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Johnson County, Iowa, Renames Itself After A Different Johnson

Lulu Merle Johnson, a professor and historian, was the first Black woman to earn a Ph.D. in Iowa. Johnson County, Iowa is naming itself after her.
John I. Jackson
Lulu Merle Johnson, a professor and historian, was the first Black woman to earn a Ph.D. in Iowa. Johnson County, Iowa is naming itself after her.

Johnson County, Iowa, has a new name.

It will still be Johnson County. But henceforth, the county is taking its name from a different Johnson: Lulu Merle Johnson, a professor and historian who was the first Black woman to earn a Ph.D. in Iowa.

It was originally named for Richard Mentor Johnson, who served as vice president under President Martin Van Buren.

Lulu Merle Johnson was born in 1907 in a small town called Gravity in southwestern Iowa, Johnson County's board of supervisors wrote. Her father was born into slavery and went on to work as a barber and her mother was the daughter of freed slaves. When she enrolled at the State University of Iowa in 1925, she was one of 14 Black women at the university. She completed bachelor's and master's degrees there by 1930 and her Ph.D. in 1941.

"Through her determination to succeed despite discrimination and adversity, [she] embodied the values, ideals, and morals which the people of Johnson County strive to preserve and uphold," the board of supervisors wrote in the resolution they approved Thursday.

She was the first Black woman to earn a Ph.D. from the university, which is now more commonly called the University of Iowa. She was the 10th Black woman to earn a doctorate from a U.S. university, according to a university biography.

The board of supervisors note that the university considered her a "trailblazing academic." The University of Iowa created a fellowship program in Johnson's name in 2018.

Her dissertation was titled "The problem of slavery in the Old Northwest, 1787-1858." It examines the history of slavery in the Northwest Territory, which is now Ohio, Indiana, Illinois, Wisconsin, Michigan and parts of Minnesota.

Johnson was not able to live in university housing, which was whites-only. She was forced to live off campus in a house with other Black women.

After graduating, universities in Iowa wouldn't hire her because she was Black. She went on to teach at several historically Black colleges and universities: Talladega, Tougaloo, Florida A&M, and West Virginia State, and became the history professor and dean of women at what is now Cheyney University in Pennsylvania in 1952, according to her biography.

Johnson's great niece, Sonya Jackson, tells NPR she began talking about the legacy of her great aunt decades ago.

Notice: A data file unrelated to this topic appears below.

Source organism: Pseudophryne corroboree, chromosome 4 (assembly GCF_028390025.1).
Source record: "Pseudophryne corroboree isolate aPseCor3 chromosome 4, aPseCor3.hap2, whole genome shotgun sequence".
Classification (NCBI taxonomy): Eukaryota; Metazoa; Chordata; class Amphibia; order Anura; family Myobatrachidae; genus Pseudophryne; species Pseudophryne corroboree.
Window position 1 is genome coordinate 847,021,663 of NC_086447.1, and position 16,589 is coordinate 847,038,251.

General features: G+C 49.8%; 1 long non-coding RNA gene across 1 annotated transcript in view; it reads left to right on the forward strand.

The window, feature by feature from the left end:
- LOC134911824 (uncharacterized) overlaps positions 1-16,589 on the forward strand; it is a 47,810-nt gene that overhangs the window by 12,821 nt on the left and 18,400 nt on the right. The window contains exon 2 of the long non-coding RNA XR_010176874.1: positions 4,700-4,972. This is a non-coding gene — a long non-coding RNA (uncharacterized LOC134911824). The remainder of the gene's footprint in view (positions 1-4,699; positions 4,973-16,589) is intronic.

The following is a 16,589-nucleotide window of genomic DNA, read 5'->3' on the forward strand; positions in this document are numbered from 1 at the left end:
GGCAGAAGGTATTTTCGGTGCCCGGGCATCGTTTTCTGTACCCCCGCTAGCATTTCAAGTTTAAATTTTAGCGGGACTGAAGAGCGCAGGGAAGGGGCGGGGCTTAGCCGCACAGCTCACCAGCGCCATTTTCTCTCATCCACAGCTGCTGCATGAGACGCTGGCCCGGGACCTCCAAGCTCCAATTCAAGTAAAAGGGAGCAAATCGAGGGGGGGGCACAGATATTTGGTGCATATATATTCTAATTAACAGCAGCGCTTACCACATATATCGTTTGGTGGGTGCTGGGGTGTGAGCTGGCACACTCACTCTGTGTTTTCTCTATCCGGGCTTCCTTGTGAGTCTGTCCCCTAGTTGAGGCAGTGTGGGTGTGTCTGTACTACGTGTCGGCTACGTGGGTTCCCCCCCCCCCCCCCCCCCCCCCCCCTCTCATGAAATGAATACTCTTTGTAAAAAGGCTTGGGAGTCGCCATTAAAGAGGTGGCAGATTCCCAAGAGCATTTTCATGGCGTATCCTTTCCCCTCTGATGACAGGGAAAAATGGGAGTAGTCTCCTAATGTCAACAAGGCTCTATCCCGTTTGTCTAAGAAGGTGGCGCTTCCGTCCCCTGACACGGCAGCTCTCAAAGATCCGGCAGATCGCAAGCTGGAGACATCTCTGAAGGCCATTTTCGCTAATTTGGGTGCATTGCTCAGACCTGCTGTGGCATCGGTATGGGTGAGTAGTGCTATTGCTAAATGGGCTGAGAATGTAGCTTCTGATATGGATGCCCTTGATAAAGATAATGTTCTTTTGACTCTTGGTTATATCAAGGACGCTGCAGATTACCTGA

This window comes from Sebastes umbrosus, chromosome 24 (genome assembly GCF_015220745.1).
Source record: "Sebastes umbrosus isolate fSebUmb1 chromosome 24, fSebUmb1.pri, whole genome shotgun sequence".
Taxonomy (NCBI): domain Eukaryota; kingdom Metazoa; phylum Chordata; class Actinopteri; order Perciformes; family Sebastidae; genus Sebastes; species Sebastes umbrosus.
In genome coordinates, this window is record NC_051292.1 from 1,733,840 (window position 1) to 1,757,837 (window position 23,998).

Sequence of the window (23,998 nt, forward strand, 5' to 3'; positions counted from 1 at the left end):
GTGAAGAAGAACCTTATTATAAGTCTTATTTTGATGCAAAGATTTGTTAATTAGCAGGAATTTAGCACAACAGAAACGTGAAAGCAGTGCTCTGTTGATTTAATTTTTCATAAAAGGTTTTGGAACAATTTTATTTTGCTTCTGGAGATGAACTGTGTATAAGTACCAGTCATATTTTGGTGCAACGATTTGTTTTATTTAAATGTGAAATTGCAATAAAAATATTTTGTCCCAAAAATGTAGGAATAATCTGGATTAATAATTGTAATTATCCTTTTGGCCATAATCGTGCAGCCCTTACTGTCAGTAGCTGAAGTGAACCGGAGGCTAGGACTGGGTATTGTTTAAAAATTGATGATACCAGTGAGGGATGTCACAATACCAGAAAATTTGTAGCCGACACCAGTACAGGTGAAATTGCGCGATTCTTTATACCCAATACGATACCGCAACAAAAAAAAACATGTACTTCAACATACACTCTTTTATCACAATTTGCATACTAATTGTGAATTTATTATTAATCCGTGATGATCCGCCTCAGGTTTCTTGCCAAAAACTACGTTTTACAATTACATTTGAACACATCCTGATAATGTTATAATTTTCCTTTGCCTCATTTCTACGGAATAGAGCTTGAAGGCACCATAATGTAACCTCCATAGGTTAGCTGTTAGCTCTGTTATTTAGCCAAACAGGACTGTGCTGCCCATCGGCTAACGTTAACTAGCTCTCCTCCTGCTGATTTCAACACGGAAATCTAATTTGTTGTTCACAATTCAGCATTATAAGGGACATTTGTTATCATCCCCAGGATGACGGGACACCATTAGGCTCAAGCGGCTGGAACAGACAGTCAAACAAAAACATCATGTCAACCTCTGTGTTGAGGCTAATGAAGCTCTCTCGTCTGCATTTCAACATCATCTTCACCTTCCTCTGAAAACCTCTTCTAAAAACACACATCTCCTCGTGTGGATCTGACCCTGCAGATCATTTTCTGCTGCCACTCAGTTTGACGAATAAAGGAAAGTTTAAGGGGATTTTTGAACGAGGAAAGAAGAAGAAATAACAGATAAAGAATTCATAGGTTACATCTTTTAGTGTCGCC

"It's been about a 30-year journey to get recognition for her. And my family has always felt very strongly given her legacy and what she accomplished at the University of Iowa that she should have been recognized in some powerful way," Sonya Jackson says.

Royceann Porter is the vice chair of the board of supervisors and was on the committee involved with making the name change. She credits university archivist David McCartney with first bringing Johnson's history to their attention. Efforts to rename the county really took off after the killing of George Floyd last year, Porter told All Things Considered.

Porter is the only Black member of the county board of supervisors. She says Johnson's story is a personal inspiration.

"Despite facing discrimination because of her race and gender, she went on to succeed. Just wonderful to hear. To know that, as a Black woman ... we always know that we can have something to look forward to," Porter says.

Johnson retired in 1971 and spent the next two decades of her life traveling extensively. She died in 1995 in Delaware.

The board noted that the current longtime namesake, Richard Mentor Johnson, was a slave owner from Kentucky with no known connections to Iowa. The Wisconsin Territorial Legislature gave his name to the county in 1837.

Ron McMullen, an ambassador in residence at the University of Iowa, told the board Johnson was a particularly "despicable person."

Richard Mentor Johnson had two children with a woman who was enslaved to him. Another woman enslaved to Johnson tried to escape but was hunted down, brought back and disciplined or sold, according to one historian.

He started in politics in 1804 in the Kentucky House of Representatives before being elected to the U.S. House two years later. He continued in politics both in the House and Senate for three decades, according to a Senate biography.

He was vice president to Van Buren from 1837 to 1841. Johnson was the only vice president to have been picked by the Senate in accordance with the 12th Amendment to the Constitution.

Johnson took credit for killing the Shawnee chief Tecumseh during the War of 1812, which historians call a dubious claim.

Elena Burnett and Justine Kenin produced and edited the audio story. James Doubek produced for the web.

Copyright 2021 NPR. To see more, visit https://www.npr.org.

James Doubek is an associate editor and reporter for NPR. He frequently covers breaking news for NPR.org and NPR's hourly newscast. In 2018, he reported feature stories for NPR's business desk on topics including electric scooters, cryptocurrency, and small business owners who lost out when Amazon made a deal with Apple.

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